Stump Cross Caverns
Official Guide to the Show Caves
Harry Long (2001):
Stump Cross Caverns, Official Guide to the Show Caves
Stump Cross Caverns near Grassington in Yorkshire is one of the countries leading show caves and one of the few that actually encourages cavers to explore and extend the cave.
The cave was discovered accidentally by two lead miners in 1860, Mark and William Newbold. Caves are usually disliked by miners as they contain no lead ore, but the Newbold brothers were from Derbyshire and knew the value of a cave that could be opened up and shown to the public. Knowing that access via a vertical shaft would be unpopular with visitors they opened up a sloping rift, installed steps and by 1863 the cave was opened to the public.
In 1903 Messers, Eli Simpson, F Botterill and H B Jasper surveyed the cave and confirmed its length as 900 m, but it was not until 1921 when Christopher Francis Drake Long first visited the cave that things started to happen. Realising the potential of Stump Cross Caverns, Christopher Long organised a group of fellow students into a 168 hour digging marathon and discovered 450 m of well decorated passage. Over the years numerous clubs including: British Speleological Association, Craven Pothole Club and Yorkshire Underground Research Team have dug in the cave. In 1955 the YURT broken into Reindeer Cavern, famed for its animal remains and pristine speleothems. Reindeer Cavern was only opened to the public in 2000. One cannot mention Stump Cross Cavern without naming Geof Workman. In 1963 he won the world record for his 105 day solo sojourn in the lower levels of the cave. During his 3+ month repose Geof spent a lot of his time digging to extend the cave. Since then, Geof has continued this work and in 1996 he discovered another well decorated extension which lengthens the cave to well over the 6 km mark.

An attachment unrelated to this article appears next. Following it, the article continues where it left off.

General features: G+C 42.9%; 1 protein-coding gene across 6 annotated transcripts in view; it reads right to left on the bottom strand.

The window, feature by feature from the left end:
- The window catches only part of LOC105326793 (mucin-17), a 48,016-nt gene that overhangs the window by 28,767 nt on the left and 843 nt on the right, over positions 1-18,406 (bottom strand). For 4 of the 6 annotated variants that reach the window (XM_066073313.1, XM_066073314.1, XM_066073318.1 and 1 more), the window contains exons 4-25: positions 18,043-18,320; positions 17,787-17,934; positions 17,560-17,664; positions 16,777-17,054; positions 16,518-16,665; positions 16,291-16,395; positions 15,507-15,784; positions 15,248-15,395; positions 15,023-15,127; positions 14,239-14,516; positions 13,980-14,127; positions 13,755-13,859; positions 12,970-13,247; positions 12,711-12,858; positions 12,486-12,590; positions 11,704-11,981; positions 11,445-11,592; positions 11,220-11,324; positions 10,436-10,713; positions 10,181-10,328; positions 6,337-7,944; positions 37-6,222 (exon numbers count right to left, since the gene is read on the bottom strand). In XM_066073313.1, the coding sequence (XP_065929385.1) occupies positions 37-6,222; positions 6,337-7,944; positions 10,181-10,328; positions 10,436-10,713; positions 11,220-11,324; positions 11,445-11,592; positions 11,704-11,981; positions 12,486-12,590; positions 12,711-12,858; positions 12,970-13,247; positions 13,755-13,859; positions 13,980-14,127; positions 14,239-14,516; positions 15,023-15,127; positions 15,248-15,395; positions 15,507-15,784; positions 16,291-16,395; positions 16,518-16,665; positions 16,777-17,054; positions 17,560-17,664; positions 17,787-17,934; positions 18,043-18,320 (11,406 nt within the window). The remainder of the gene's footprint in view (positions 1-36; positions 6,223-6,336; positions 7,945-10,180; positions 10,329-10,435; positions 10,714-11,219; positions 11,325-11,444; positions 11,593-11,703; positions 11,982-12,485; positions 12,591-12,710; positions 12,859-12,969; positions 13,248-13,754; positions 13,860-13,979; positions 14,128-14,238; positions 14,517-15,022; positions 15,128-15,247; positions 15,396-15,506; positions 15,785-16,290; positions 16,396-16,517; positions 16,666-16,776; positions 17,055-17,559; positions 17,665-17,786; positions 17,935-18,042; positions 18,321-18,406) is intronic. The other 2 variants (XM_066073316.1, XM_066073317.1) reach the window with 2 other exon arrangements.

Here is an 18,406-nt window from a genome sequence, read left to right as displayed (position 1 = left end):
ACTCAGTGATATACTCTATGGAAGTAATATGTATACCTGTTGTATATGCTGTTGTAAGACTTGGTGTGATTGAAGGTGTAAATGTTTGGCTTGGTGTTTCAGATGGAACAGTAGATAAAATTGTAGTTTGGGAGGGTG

Mention must also be made of the many fine colour photos which illustrate this booklet. the fine centre page spread of Reindeer Cavern by Andy Jackson is particularly noteworthy.
This book manages to hit the right note between tourism and speleology. The cave explorer will be interested to read about the discoveries over the years and the tourist will find accounts of how caves and speleothems are formed invaluable.
Text by Tony Oldham (2003). With kind permission.
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